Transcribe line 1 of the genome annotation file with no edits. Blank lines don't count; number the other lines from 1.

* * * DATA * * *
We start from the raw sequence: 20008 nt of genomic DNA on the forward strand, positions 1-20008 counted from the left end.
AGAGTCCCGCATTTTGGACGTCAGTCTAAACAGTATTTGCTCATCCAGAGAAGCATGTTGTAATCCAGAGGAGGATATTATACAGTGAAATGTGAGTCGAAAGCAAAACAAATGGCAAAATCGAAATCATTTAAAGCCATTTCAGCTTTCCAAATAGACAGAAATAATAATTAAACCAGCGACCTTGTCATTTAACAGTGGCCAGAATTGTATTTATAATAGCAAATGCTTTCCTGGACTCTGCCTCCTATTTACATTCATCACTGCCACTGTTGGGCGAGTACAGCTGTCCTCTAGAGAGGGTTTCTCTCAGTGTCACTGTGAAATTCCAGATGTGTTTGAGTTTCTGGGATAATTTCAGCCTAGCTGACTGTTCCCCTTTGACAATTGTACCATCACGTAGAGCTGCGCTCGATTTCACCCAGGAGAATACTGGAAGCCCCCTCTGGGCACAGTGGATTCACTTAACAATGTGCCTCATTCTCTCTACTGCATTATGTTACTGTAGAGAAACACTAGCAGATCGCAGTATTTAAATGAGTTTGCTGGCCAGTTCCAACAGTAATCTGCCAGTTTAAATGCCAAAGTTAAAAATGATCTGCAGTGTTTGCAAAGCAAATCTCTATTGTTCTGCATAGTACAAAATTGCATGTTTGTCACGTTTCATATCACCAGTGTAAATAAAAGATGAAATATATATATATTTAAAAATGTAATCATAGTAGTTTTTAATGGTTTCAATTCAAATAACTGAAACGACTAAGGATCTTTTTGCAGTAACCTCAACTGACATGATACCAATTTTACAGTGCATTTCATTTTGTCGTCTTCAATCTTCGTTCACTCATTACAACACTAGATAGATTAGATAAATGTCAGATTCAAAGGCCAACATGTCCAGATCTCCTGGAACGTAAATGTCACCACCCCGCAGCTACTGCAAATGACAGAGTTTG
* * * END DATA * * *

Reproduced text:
We start from the raw sequence: 20008 nt of genomic DNA on the forward strand, positions 1-20008 counted from the left end.